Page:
– Jongware
    Commented Feb 18, 2020 at 19:03
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    @DustinIngram, I have no idea.The target audience would be those already working with the u2py environment, and my package isn't likely to make any new converts to this very old and niche tech. But, that leaves a lot of people who don't know about the u2 environment already, install to try it out, and watch their code catch fire and never work. It seems that I need to solve for the second scenario more than the first.
    – Jon
    Commented Feb 18, 2020 at 19:48

3 Answers 3

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Ideally there would be a way at install-time (in setup.py) to detect whether the package is being installed into a "u2 environment" or not, and could fail the installation (with an appropriate error message) if that's the case.

With this solution, you won't be able to provide built distributions (wheels) since they don't execute the setup.py file at install-time, but just publishing source distributions should be fine.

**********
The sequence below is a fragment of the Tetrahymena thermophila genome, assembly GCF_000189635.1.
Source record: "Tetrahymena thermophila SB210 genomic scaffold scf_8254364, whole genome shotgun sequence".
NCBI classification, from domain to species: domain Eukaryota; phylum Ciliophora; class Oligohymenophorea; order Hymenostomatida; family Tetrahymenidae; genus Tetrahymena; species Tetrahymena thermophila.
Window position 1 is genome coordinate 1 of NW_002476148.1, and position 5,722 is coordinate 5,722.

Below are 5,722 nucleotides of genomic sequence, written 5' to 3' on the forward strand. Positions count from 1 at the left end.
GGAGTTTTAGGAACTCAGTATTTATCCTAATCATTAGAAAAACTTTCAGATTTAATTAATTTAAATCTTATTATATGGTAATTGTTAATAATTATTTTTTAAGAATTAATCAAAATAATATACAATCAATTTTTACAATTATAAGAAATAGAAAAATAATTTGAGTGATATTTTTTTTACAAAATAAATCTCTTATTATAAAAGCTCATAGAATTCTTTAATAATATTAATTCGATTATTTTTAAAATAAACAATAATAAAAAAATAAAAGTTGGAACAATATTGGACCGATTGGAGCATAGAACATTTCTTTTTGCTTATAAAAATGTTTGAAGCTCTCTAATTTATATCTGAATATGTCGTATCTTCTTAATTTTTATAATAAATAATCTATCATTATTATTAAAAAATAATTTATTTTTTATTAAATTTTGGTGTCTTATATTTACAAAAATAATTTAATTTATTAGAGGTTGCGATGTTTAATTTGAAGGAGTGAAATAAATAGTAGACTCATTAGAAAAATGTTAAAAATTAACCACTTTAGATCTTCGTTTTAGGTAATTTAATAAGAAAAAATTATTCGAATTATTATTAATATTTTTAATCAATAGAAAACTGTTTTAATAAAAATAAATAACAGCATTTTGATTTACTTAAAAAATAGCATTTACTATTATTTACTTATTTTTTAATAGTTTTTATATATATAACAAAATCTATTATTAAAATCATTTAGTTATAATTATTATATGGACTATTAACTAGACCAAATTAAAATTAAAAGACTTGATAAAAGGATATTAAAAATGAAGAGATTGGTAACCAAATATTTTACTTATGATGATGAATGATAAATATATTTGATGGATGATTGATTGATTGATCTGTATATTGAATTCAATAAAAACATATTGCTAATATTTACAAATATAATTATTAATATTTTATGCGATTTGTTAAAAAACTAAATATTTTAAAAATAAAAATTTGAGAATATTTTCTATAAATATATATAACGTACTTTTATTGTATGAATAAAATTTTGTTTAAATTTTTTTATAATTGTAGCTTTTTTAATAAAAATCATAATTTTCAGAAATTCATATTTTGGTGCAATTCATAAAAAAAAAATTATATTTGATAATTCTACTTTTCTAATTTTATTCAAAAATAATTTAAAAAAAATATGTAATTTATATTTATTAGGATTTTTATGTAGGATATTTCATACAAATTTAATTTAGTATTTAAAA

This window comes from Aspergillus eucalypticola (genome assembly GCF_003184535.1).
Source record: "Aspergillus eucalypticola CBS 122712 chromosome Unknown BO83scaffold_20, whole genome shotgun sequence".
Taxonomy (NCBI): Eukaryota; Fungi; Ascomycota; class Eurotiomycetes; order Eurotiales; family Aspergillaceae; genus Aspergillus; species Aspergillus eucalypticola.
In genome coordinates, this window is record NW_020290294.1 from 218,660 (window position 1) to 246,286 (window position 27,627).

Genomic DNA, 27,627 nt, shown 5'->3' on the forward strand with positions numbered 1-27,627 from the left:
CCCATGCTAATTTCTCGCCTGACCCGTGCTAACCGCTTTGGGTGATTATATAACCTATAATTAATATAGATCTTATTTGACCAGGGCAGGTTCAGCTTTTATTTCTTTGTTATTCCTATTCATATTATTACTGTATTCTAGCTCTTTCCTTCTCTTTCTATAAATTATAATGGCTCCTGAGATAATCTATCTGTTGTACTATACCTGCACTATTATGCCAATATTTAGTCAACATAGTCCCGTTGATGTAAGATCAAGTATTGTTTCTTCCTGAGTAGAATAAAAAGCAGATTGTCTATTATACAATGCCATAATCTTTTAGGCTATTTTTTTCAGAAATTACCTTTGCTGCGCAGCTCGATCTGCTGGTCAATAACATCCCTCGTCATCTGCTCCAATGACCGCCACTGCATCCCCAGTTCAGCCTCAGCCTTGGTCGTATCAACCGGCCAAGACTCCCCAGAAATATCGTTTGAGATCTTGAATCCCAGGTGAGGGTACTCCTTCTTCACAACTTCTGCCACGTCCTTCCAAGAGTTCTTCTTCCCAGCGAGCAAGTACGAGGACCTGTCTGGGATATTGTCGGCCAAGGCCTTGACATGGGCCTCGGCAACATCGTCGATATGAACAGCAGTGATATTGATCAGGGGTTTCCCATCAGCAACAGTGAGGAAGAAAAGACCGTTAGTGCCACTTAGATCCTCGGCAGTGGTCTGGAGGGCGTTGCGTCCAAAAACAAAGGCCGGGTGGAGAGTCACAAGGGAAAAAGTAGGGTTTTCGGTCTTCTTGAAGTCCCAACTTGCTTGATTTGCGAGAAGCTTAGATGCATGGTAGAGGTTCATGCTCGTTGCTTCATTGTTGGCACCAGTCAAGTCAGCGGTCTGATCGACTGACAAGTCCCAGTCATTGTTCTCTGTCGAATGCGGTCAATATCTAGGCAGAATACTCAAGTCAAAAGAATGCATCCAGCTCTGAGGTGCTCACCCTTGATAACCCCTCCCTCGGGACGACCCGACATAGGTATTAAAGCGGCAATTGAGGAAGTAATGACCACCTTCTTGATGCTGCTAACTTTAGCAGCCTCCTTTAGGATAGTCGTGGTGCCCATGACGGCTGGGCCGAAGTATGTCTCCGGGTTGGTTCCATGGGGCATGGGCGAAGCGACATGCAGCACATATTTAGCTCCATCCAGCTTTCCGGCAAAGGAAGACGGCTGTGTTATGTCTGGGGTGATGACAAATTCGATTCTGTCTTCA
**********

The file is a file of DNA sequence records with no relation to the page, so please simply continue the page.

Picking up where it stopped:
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  • Wouldn't pip build a wheel anyway and cache it locally for the following installations, so that setup.py would be executed only once? stackoverflow.com/q/58289062/11138259
    – sinoroc
    Commented Feb 18, 2020 at 22:06
  • Possibly, but if it's built locally, the check at build-time would succeed, and the built wheel would only be used on the platform which it was built on. Commented Feb 18, 2020 at 22:58
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It's a case where it would be nice if Python projects had namespaces (pip install com.rocket.u2py and import com.rocket.u2py as u2py).

From my point of view there are 2 aspects to consider: at the project level, at the package level.

1. project (distribution package)

I believe it is a bad practice to force alternative download sources onto the end user of your project. By default, pip should download from PyPI and nowhere else, unless the user decides it themselves (via --find-links or similar options, which you could instruct your users to do in your documentation).